Before that loving Valentine's Day momentum fades away, think of this season as a great time to focus on effective communication with your partner. So regardless of what else is going on between the two of you, by keeping these essentials of good communication in mind, you can only make things better:

  • Give Feedback -- When you give feedback, be as specific as possible. The most effective feedback is given in a constructive manner, instead of in such a way as to cause your partner to react defensively. It's based on observations--not judgment. The fact is that your partner may be unaware of behavior that you find annoying or hard to live with. By helping your partner to recognize your feelings about that behavior, rather than merely attacking it, you will go much further toward resolving the source of upset or conflict. For example, the difference between saying, "I don't like you when you're angry" and, "I don't like the way I feel [or it feels] when you are hostile toward me" is huge. The first is an attack on your partner; the second is an expression of your own feelings.
  • Communicate Assertively -- That is where your feelings are expressed in words, but without threatening, putting down, or overpowering your partner. It's particularly important not only to share, but to take responsibility for your feelings. When communicating assertively, make "I" statements. Instead of saying, "You never listen to me," try saying, "I wish that you were more responsive when I talk to you about things that are important to me." By making "I" statements, you do much to reduce the chance that your partner will feel attacked and react defensively, with the result being merely an argument that in the end resolves nothing.
  • Fact or Feeling -- While feelings are not absolute facts; they do factually describe what's going on inside you or your partner. Our feelings are our own realities. By acknowledging and reacting sensitively to your partner's feelings, you have the power to make a dramatic shift in the emotional climate that exists between the two of you. Acknowledging your partner's feelings is not to be confused with giving in. Think of it as simply a way of understanding a reality that exists between you, which needs to be dealt with for the long-term health of your relationship.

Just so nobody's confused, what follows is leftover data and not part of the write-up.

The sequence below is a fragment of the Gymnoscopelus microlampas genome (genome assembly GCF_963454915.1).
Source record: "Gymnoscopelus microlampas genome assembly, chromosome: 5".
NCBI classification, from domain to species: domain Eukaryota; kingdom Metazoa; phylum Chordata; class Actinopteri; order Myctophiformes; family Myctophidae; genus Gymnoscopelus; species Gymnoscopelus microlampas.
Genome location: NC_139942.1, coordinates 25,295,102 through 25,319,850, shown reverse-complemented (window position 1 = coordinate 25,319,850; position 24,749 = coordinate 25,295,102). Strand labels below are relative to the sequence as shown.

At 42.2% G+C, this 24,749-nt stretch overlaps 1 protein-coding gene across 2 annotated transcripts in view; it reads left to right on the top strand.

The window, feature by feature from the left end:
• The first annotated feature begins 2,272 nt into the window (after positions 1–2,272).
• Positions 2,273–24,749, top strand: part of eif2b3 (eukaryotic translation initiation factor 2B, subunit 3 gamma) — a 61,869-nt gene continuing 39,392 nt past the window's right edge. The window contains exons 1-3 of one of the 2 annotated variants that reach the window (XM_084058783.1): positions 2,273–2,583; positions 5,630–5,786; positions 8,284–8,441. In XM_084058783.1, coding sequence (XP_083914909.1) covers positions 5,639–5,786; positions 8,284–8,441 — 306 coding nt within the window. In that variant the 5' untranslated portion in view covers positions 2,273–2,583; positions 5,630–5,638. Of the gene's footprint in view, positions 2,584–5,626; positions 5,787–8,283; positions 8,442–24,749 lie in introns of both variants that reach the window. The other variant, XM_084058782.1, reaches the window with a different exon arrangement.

Better communication with your partner -- especially when it comes to your most difficult issues--can only promote a healthier, happier climate!

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Author's Bio: 

Michael S. Broder, Ph.D. is a renowned psychologist, executive coach, bestselling author, continuing education seminar leader, and popular speaker. He is an acclaimed expert in cognitive behavioral therapy, specializing in high achievers and relationship issues. His work centers on bringing about major change in the shortest time possible.

His latest book, Stage Climbing: The Shortest Path to Your Highest Potential, has received much praise from such notables as Deepak Chopra, Steve Covey, Mark Victor Hanson and many other professionals; citing it’s groundbreaking and user friendly cognitive behavioral self-help approach.

A sought-after media guest, he has appeared on Oprah and The Today Show as well as making more than a thousand other TV and radio guest appearances. For many years, Dr. Broder also hosted the radio program Psychologically Speaking with Dr Michael Broder. He has been featured in the New York Times, the Wall Street Journal, Time, Newsweek, and hundreds of other publications.